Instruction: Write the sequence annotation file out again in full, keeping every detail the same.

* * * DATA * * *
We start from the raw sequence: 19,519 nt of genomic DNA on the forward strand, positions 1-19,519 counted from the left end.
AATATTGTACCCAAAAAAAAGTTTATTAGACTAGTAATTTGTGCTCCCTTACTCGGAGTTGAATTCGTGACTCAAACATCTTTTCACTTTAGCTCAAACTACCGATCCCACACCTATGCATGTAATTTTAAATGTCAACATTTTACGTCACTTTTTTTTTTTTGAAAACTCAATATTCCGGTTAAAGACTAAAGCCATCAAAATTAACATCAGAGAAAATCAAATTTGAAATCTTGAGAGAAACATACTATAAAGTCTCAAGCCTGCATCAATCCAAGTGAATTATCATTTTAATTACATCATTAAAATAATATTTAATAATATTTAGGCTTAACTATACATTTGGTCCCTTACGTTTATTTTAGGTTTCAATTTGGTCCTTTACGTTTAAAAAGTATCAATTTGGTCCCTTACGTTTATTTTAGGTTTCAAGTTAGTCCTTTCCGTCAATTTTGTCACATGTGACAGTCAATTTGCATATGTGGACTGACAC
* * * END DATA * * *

We start from the raw sequence: 19,519 nt of genomic DNA on the forward strand, positions 1-19,519 counted from the left end.
AATATTGTACCCAAAAAAAAGTTTATTAGACTAGTAATTTGTGCTCCCTTACTCGGAGTTGAATTCGTGACTCAAACATCTTTTCACTTTAGCTCAAACTACCGATCCCACACCTATGCATGTAATTTTAAATGTCAACATTTTACGTCACTTTTTTTTTTTTGAAAACTCAATATTCCGGTTAAAGACTAAAGCCATCAAAATTAACATCAGAGAAAATCAAATTTGAAATCTTGAGAGAAACATACTATAAAGTCTCAAGCCTGCATCAATCCAAGTGAATTATCATTTTAATTACATCATTAAAATAATATTTAATAATATTTAGGCTTAACTATACATTTGGTCCCTTACGTTTATTTTAGGTTTCAATTTGGTCCTTTACGTTTAAAAAGTATCAATTTGGTCCCTTACGTTTATTTTAGGTTTCAAGTTAGTCCTTTCCGTCAATTTTGTCACATGTGACAGTCAATTTGCATATGTGGACTGACAC